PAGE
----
White House Fact Sheet Includes New HUD Information about Eviction Prevention, Banned Non-Rent Fees, Manufactured Housing, and Other Policies

The White House posted a fact sheet on February 29 focused on a variety of actions pertaining to housing. Among other actions, the fact sheet highlights instances in which landlords cannot evict tenants or threaten eviction, provides information regarding existing policies prohibiting non-rent fees at HUD-assisted housing, and discusses actions to preserve and rehabilitate manufactured home communities and simplify the process of purchasing manufactured homes.

Regarding fees, HUD released three new charts detailing existing policies about non-rent fees for Public Housing, Housing Choice Vouchers, and Multifamily Section 8 Project-Based Rental Assistance. In general, HUD programs prohibit fees for applications, credit reports, criminal background checks, and physical inspections. HUD programs typically allow security deposits, charges for damages, late payment fees, and pet fees or deposits (except for assistance animals).

Separately, HUD’s Office of Multifamily Housing Programs (MFH) circulated an email seeking feedback regarding its existing policy on non-rent fees. MFH is requesting comments regarding existing guidance related to each type of fee or charge contained in the MFH chart. In addition, MFH is interested in input from owners and tenants on whether there exist fees that are not addressed in current guidance. Comments should be entered on an MFH “drafting table” worksheet and emailed to [email protected] by March 29.

Regarding evictions from any housing, whether HUD-assisted or not, HUD published “No Good Cause for Discrimination: Some Evictions Are Never Allowed.” This fact sheet states that landlords may not evict or threaten to evict someone on the grounds that they:

  • Belong to one of the Fair Housing Act’s “protected classes” (which include race, color, national origin, sex (including sexual orientation or gender identity), familial status (e.g. families with children), and religion).
  • Head a household with children of a certain age or are pregnant.
  • Refuse sexual advances.
  • Report a crime or an emergency.
  • Need an assistance animal.
  • Request a “reasonable accommodation” due to their disability.
  • Report a fair housing right violation.

The fact sheet provides examples of each of the situations listed above.

A separate HUD paper, “Policy & Practice: State and Local Eviction Prevention Actions,” offers policies that local and state governments can adopt to reduce eviction filings, such as requiring good cause for evictions, increasing access to legal services, improving access to courtrooms, using data to identify at-risk households, sharing data across sectors, offering financial assistance, and providing housing navigators who can assist with connecting tenants to supportive services.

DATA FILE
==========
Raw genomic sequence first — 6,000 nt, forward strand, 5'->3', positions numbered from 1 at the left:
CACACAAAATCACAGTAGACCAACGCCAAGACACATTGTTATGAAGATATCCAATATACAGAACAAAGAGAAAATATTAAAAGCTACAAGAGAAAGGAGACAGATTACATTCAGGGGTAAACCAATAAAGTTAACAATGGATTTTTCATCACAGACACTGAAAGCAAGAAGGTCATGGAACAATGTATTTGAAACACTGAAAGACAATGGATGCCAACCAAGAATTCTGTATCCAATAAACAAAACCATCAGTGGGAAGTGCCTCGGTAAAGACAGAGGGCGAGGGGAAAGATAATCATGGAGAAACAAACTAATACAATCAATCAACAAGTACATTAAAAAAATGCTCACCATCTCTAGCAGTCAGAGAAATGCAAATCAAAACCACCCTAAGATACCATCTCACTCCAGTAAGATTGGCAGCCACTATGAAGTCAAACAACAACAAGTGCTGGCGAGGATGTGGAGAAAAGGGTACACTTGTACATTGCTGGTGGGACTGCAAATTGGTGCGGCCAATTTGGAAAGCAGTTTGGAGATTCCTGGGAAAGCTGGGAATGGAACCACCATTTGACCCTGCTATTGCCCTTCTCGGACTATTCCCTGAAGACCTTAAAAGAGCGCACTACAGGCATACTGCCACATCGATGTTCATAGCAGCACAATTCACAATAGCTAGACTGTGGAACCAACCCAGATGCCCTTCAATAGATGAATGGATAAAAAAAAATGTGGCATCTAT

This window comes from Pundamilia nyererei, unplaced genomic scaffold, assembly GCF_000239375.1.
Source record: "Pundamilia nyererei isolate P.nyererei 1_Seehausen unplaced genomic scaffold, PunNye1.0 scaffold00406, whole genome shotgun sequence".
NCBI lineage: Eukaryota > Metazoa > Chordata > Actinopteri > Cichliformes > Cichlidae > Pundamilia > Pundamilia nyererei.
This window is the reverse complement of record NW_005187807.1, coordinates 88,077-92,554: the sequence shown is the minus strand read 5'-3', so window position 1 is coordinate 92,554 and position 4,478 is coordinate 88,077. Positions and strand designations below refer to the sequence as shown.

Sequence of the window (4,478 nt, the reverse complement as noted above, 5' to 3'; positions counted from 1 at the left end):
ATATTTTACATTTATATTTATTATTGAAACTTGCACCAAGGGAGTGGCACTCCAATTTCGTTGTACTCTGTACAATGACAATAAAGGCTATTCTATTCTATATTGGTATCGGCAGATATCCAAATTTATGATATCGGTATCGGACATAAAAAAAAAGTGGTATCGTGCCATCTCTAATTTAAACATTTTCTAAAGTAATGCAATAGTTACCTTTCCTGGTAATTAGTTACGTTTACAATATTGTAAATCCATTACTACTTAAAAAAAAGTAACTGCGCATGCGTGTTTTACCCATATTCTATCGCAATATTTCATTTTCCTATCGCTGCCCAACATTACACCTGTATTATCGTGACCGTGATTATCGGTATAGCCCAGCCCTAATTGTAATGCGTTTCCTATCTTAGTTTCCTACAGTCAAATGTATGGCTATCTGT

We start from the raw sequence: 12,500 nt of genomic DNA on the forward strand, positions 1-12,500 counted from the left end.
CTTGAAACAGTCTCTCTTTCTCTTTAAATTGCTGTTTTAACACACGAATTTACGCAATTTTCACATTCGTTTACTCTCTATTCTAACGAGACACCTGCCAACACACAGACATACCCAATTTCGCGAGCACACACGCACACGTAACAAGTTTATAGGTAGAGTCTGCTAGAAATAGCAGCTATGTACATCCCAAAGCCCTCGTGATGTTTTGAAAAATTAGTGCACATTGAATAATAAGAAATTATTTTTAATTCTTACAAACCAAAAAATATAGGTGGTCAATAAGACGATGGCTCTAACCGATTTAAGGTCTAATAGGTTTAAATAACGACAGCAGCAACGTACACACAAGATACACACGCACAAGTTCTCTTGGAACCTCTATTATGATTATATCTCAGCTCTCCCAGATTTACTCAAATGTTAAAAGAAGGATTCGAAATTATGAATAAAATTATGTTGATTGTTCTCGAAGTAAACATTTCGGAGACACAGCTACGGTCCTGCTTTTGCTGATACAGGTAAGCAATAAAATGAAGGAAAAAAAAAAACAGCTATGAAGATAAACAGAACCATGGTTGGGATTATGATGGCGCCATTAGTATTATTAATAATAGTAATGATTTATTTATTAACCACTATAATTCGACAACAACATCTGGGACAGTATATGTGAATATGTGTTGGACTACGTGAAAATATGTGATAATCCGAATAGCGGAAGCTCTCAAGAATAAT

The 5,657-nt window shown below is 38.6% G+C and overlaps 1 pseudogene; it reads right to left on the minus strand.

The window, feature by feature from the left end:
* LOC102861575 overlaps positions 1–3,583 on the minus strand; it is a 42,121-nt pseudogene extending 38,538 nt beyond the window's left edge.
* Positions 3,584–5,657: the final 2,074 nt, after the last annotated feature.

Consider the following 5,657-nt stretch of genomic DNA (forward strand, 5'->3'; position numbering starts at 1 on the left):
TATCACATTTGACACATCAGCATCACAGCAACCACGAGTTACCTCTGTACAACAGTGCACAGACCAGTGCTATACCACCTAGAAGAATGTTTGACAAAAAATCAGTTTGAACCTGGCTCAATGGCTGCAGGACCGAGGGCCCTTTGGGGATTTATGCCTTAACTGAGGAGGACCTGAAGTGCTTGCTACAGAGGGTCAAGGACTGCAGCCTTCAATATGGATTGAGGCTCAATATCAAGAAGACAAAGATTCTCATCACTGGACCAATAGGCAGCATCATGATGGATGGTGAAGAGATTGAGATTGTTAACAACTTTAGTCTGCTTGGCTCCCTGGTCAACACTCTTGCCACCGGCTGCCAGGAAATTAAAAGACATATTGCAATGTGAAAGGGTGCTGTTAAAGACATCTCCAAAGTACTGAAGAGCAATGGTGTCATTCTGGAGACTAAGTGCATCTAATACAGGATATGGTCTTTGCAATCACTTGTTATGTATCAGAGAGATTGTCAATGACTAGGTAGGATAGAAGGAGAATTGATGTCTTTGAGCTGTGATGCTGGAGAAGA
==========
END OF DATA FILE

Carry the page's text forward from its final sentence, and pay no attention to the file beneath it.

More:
Regarding manufactured housing, the White House Fact Sheet announces three steps intended to preserve and rehabilitate existing manufactured home communities and make it easier for households to buy a manufactured home.

  • Preservation and Reinvestment Initiative for Community Enhancement (PRICE) competitive grants administered by HUD totaling $225 million are now available to applicants to support the preservation and rehabilitation of manufactured home communities. These grants can be used to replace dilapidated homes, assist homeowners to make repairs and accessibility modifications, make mitigation and resilience upgrades, improve infrastructure such as stormwater systems or utilities, and provide housing services, including eviction prevention. Ten million dollars is set aside for Indian tribes or Tribally Designated Housing Entities and Tribal organizations.
  • HUD’s Federal Housing Administration is publishing a draft Mortgagee Letter that, once finalized, will create a new program to preserve affordability for existing residents of manufactured housing communities. Resident cooperatives and other mission-oriented borrowers will be allowed to use FHA 223(f) multifamily loans to acquire or refinance communities. Designed to complement the PRICE grant program, a PRICE recipient could use this program to purchase a community from its current owner, preserving its long-term affordability and use PRICE funds for critical infrastructure improvements and home repairs. However, eligibility for this program will not be limited to PRICE awardees.
  • Loan limits for the Title I Manufactured Housing program were increased through a final rule published on February 28. Title I insures loans to finance acquisition or refinancing of manufactured homes that are titled as “personal property.”

Read the White House Fact Sheet at: https://tinyurl.com/2e63y9ry

Information about Public Housing, Housing Choice Vouchers, and Section 8 Project-Based Rental Assistance is available in NLIHC’s 2024 Advocates’ Guide.

Information about Manufactured Homes is on page 6-21 of NLIHC’s 2024 Advocates’ Guide.